This is the exciting area for feminists, because sociological analysis can show that women can break the glass ceiling, can push the boundaries of what is possible for women in the public sphere. That is perhaps one reason why my field is dominated by women. The women that I spoke to used excuses and rationalizations so as not to speak up during the debate. They mentally pre-empted their utterances, filtered it, calmed themselves down, belittled their own ideas, and refused to break their silence. I very much doubt that the women would be as silent with their close friends and family members. On the other hand, I can say as a man that this self-castigation seldom crosses my mind. If I get an idea, I find it important enough to raise it, because it is more important for me to get more knowledge and test my ideas than to keep them in secret and never find out. Once women gain enough self-confidence they can be quite powerful speakers and advocates of their own right, and be role models to other women.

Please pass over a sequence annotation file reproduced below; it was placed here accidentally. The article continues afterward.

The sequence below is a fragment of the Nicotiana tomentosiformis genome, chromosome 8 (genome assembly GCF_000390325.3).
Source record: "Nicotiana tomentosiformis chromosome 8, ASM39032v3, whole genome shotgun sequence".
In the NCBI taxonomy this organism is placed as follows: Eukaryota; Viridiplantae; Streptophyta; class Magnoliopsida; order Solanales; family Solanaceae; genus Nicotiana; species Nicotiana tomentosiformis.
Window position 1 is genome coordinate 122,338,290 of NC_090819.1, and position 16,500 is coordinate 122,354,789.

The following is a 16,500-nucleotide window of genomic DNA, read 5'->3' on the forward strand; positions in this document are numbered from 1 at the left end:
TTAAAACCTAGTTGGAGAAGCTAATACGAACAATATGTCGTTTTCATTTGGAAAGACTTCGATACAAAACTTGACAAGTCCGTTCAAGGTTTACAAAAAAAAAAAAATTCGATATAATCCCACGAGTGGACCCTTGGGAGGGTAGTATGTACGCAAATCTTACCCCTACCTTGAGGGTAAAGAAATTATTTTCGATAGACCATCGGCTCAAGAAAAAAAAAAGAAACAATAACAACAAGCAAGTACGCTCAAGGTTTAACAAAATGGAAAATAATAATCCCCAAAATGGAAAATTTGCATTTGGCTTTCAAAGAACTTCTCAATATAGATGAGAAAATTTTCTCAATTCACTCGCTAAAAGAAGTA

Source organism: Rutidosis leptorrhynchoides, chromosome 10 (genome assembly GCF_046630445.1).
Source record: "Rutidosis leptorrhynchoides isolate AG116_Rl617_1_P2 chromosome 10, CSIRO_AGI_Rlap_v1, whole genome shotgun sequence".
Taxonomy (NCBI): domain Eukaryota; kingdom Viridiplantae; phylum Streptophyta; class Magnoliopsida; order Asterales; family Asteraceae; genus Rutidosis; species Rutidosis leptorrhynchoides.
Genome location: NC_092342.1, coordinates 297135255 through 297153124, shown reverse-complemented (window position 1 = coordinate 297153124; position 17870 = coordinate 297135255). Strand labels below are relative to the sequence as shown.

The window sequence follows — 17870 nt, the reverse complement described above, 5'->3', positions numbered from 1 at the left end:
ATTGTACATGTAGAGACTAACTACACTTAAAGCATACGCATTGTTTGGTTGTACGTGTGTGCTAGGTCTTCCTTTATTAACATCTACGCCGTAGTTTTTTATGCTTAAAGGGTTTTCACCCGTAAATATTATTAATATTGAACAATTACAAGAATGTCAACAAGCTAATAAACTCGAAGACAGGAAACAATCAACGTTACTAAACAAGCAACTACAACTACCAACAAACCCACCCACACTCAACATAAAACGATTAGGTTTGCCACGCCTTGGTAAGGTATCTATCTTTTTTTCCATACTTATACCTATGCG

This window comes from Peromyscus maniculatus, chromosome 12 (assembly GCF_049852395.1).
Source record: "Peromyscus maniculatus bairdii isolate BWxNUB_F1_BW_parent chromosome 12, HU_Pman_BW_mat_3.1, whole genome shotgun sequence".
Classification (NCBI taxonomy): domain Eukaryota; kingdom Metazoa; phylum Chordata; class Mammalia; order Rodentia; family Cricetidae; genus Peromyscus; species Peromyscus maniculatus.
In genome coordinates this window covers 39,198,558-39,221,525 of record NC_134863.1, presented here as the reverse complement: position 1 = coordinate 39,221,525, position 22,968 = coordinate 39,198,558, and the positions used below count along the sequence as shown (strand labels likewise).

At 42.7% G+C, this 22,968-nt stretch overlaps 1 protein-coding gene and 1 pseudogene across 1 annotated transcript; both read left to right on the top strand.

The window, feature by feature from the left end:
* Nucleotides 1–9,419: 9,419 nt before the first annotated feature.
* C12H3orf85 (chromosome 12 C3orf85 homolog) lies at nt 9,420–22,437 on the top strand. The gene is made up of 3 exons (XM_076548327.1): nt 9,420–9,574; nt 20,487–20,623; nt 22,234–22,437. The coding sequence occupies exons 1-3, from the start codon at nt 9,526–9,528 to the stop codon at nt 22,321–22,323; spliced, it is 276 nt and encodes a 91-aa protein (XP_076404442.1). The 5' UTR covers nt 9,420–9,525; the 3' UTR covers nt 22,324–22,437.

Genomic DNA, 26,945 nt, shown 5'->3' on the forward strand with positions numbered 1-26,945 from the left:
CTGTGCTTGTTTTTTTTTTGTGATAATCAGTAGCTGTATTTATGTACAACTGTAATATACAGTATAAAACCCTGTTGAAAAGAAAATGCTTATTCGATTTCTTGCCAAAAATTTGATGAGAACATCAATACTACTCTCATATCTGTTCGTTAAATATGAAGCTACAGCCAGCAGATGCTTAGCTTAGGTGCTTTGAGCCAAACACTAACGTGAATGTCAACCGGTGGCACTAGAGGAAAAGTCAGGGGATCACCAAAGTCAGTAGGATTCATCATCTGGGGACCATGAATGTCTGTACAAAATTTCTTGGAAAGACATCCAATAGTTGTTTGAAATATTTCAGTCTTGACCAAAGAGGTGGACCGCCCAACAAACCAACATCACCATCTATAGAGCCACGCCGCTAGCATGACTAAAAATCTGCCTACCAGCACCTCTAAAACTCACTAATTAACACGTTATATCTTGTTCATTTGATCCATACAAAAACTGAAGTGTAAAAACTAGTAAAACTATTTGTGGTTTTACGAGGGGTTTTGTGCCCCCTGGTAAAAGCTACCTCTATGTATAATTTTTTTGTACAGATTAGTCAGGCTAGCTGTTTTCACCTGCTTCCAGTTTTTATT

But let us go back to the other famous public women, who are not afraid to raise their voice and defend their arguments. I have watched these Republican and Democratic debates, and as a reinforcement of the stereotype, there is a glaring lack of women among the contenders. There is Carly Fiorina and Hillary Clinton. Donald Trump never hides his sexism, and bashes any woman he encounters and he just can’t help it, whether it is a female moderator (who apparently menstruates visibly in front of his eyes) or his fellow presidential candidate. Fiorina shot back at Trump, calling him out for his sexism, which should make any woman wary of supporting him for president. Maybe some women buy this argument from her, but Trump is strangely leading the polls and by a wide margin. He surely has less female support than male support, but Republican women are certainly not supporting Fiorina in overwhelming numbers or else she would not be trailing so far behind in the polls. I remember watching Fiorina’s comments during the debate, and her response simply was not very convincing. Her voice lacked the firmness, and the nonchalant self-confidence that her male counterparts had. Yeah, public appearance certainly matters.